Twenty-four young coders converged on the home of applied science at the Lucas Heights campus yesterday to compete for the title of 2017 ANSTO Top Coder.
Padstow North Public School’s Adriana Olivera and Nikhil Warrier won the Year 5 division, while Cate Chapman and India Magee from Caringbah North Public School took the Year 6 title.
Using the coding language, Scratch, to create something out of nothing, students from more than 41 34 schools across Sydney have taken on ANSTO Top Coder challenge during seven preliminary heats.
In the Grand Final, it was the top 12 teams of Year 5 and 6 students who responded to the theme of ‘Clean Oceans’ to demonstrate who is the coding champion.
Michael, one of the teachers who took part in the event, said that ANSTO Top Coder taught the students a skill essential for their future.
“It’s really important that students learn coding – it gives them a broad range of computational thinking skills to tackle problems, and persevere to completion,” Michael said.
Phillip, a Year 6 student said that he hadn’t been coding for long, but that their teacher started a school coding club after they won the ANSTO Top Coder round earlier this year.
Cate was part of the winning Year 6 team, and she explained how their game tackled the theme.
“We made a game where you have to free marine animals from garbage that has trapped them. Some animals are tangled in fishing line or old plastic bags or covered in oil,” Cate said.
One of the other students who participated said that he enjoyed the Grand Final challenge of making games, and that in the future he wanted to make apps for people to use that will make their lives easier.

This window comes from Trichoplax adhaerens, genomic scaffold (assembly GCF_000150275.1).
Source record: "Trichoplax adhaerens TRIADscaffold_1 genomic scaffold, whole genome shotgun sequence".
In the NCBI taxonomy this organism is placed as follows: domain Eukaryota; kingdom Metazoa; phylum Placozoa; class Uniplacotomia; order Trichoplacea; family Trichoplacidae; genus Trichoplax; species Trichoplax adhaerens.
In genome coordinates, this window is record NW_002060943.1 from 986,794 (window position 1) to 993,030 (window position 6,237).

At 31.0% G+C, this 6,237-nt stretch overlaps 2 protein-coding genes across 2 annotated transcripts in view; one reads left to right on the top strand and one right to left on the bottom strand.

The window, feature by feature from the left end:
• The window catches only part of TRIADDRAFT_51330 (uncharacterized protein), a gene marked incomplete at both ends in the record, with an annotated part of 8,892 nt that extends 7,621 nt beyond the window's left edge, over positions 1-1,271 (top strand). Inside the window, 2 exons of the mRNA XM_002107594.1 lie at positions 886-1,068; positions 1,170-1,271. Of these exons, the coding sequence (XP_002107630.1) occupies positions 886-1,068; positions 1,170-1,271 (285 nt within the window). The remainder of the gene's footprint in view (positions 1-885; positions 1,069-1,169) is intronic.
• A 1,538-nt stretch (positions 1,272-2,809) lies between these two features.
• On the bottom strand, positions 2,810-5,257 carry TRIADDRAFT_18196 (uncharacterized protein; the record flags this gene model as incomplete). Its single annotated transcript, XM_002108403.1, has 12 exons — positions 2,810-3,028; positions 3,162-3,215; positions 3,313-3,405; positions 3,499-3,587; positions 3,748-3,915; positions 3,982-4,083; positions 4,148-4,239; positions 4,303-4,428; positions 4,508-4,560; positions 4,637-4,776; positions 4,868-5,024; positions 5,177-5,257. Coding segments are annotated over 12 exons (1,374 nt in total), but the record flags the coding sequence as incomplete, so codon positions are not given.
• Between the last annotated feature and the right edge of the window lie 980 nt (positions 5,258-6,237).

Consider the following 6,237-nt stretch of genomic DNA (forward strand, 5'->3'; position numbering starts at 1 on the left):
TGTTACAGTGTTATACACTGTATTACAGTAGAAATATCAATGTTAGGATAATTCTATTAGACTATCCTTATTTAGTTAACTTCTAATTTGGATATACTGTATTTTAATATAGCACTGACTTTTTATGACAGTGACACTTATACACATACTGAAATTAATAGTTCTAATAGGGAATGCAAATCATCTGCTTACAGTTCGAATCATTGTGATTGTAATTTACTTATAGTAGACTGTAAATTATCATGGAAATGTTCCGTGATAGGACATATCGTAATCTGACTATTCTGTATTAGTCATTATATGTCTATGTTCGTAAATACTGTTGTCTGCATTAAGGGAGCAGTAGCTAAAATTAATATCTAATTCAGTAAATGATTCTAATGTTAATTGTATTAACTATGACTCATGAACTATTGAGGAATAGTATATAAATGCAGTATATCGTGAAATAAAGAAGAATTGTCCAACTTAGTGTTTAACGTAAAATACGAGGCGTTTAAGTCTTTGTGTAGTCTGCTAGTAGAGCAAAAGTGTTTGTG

Nathan Slawitschka, Education Officer at ANSTO, said they ANSTO was are always excited to offer students new opportunities to engage with science, technology, engineering and mathematics (STEM).
“What we are seeing is that coding is an interactive way for these young students to develop their skills,” Slawitschka said.
“In creating games, animations, art, music or stories, students are using their imaginations and problem-solving skills while developing technical STEM skills and digital literacy that will set them up for success.”
Slawitschka said that this is the second year of ANSTO Top Coder, which was developed in collaboration with local public schools Caringbah and Sutherland North and off the back of ANSTO’s successful school holiday coding programs, which introduces students to coding.
“We also knew of the growing popularity of Coding Clubs, and the ANSTO Top Coder competition gives students the opportunity to test their skills against their peers from different schools,” he said.
“The process of writing code involves not just the technical skills, but it also asks students to be creative in designing their program and working through any bugs that emerge along the way.
“We’re really impressed with the strength of competition and with the attention to detail from all teams.
“Our winners displayed excellence in all areas, in their project design, linking to the syllabus and theme, programming and debugging their creations, and planning and team collaboration – so a big congratulations to Adriana, Nikhil, Cate and India for their work.”
Schools that competed in the Year 5 division came from Heathcote East Public School, Maroubra Bay Public School, Padstow North Public School, Peakhurst Public School and Sutherland North Public School.
Schools that competed in the Year 6 division came from Balmain Public School, Baulkham Hills North Public School, Caringbah North Public School, Curl Curl North Public School, Grays Point Public School, Marton Public School and Padstow Heights Public School.